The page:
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Stainless Steel Braid

Hey guys. I’m looking to make a false bottom with the stainless steel washing machine hose. How long does it need to be? I’m debating whether one hose would be long enough for two pieces; one for the mash tun and one for the brew kettle. I’ll primarily be doing batch spares or boil in a bag, so I don’t even know if I would need one for the kettle. I usually use hop bags to make cleanup a little easier. Any advice you could give would be great. Thanks!

For the mash tun, two inches is plenty - all you’re doing is holding the grain back so it can form a filter bed (and you won’t need a false bottom along with the braid). If you’re using pellets in the kettle, do not use a braid, it will clog, just go with an open pipe.

The longer the run of braid, the closer your mash tun comes to producing a flow path like with a false bottom. I have 5 ft of braid in the bottom of my tun and it is coiled all across the bottom. I used copper wire to bring the braid together at strategic locations so that it was in an orderly configuration.

If you have only a very short amount of braid, there is greater possibility to have ‘dead’ spots in the mash bed that don’t flow well and don’t contribute their sugars as effectively. Having a false bottom that covers the entire bottom of the tun is the ideal situation, but routing braid across most of the bottom is a decent compromise.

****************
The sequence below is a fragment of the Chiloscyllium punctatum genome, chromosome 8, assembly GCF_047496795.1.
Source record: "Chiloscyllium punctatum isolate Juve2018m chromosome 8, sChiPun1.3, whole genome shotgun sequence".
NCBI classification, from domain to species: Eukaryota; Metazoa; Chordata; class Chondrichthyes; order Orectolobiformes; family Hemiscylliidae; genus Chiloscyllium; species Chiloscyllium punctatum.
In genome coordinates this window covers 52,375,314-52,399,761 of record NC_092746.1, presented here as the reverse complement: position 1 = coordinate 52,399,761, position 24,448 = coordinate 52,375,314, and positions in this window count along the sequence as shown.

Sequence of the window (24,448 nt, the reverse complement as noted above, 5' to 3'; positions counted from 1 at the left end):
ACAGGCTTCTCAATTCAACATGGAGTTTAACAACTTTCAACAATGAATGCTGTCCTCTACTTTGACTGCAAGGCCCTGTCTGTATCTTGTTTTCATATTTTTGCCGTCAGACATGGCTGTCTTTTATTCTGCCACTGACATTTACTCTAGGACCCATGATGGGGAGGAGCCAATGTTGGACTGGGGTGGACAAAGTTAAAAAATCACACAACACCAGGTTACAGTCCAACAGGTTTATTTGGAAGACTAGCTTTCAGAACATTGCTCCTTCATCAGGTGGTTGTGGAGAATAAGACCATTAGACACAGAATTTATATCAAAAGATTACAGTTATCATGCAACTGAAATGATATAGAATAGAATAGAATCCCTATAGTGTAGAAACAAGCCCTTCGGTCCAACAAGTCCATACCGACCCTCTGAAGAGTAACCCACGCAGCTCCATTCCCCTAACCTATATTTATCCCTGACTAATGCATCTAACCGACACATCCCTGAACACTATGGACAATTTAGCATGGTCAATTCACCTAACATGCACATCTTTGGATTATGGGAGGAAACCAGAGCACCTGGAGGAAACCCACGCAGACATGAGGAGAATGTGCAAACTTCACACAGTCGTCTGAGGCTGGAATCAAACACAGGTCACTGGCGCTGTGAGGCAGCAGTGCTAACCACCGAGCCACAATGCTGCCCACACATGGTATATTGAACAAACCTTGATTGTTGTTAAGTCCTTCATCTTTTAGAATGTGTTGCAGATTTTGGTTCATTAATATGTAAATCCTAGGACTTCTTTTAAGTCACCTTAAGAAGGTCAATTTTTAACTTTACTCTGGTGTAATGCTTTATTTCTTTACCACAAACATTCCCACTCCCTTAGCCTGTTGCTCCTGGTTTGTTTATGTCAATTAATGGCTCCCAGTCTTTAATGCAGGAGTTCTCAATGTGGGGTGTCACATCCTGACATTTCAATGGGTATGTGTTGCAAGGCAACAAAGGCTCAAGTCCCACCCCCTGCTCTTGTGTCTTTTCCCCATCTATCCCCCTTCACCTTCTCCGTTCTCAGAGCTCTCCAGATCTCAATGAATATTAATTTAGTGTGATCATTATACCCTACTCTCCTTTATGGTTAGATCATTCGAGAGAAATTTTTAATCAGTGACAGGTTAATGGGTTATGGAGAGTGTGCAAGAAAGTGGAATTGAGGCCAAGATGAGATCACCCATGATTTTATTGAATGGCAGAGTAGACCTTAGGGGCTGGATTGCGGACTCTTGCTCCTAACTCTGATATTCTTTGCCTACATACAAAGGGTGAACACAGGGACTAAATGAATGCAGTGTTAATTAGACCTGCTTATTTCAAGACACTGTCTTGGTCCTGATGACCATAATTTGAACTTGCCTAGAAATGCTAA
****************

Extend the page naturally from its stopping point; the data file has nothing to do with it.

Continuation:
[quote=“mabrungard”]The longer the run of braid, the closer your mash tun comes to producing a flow path like with a false bottom. I have 5 ft of braid in the bottom of my tun and it is coiled all across the bottom. I used copper wire to bring the braid together at strategic locations so that it was in an orderly configuration.

If you have only a very short amount of braid, there is greater possibility to have ‘dead’ spots in the mash bed that don’t flow well and don’t contribute their sugars as effectively. Having a false bottom that covers the entire bottom of the tun is the ideal situation, but routing braid across most of the bottom is a decent compromise.[/quote]

Martin, that’s only true of fly sparging. If you batch sparge, the length or configuration of the braid makes no difference. Keep in mind that the braid is porous…wort flows in and out of it.

since you want to batch sparge, the size of the braid doesn’t matter a bit. AAMOF, most people who have started with long braids end up shortening them to prevent catching them when they stir. There is no effect on performance by doing that. For braid, I recommend Lasco part no. 10-0121or 10-0321. Here’s a picture of my configuration. I’ve used this for 460 batches over 16 years. I get great efficiency and I have never had a stuck runoff. Your braid doesn’t need to be as long as this one. The only reason I have that length is that I had been experimenting with different braid lengths and this is the last one I tried.

[quote=“Denny”][quote=“mabrungard”]The longer the run of braid, the closer your mash tun comes to producing a flow path like with a false bottom. I have 5 ft of braid in the bottom of my tun and it is coiled all across the bottom. I used copper wire to bring the braid together at strategic locations so that it was in an orderly configuration.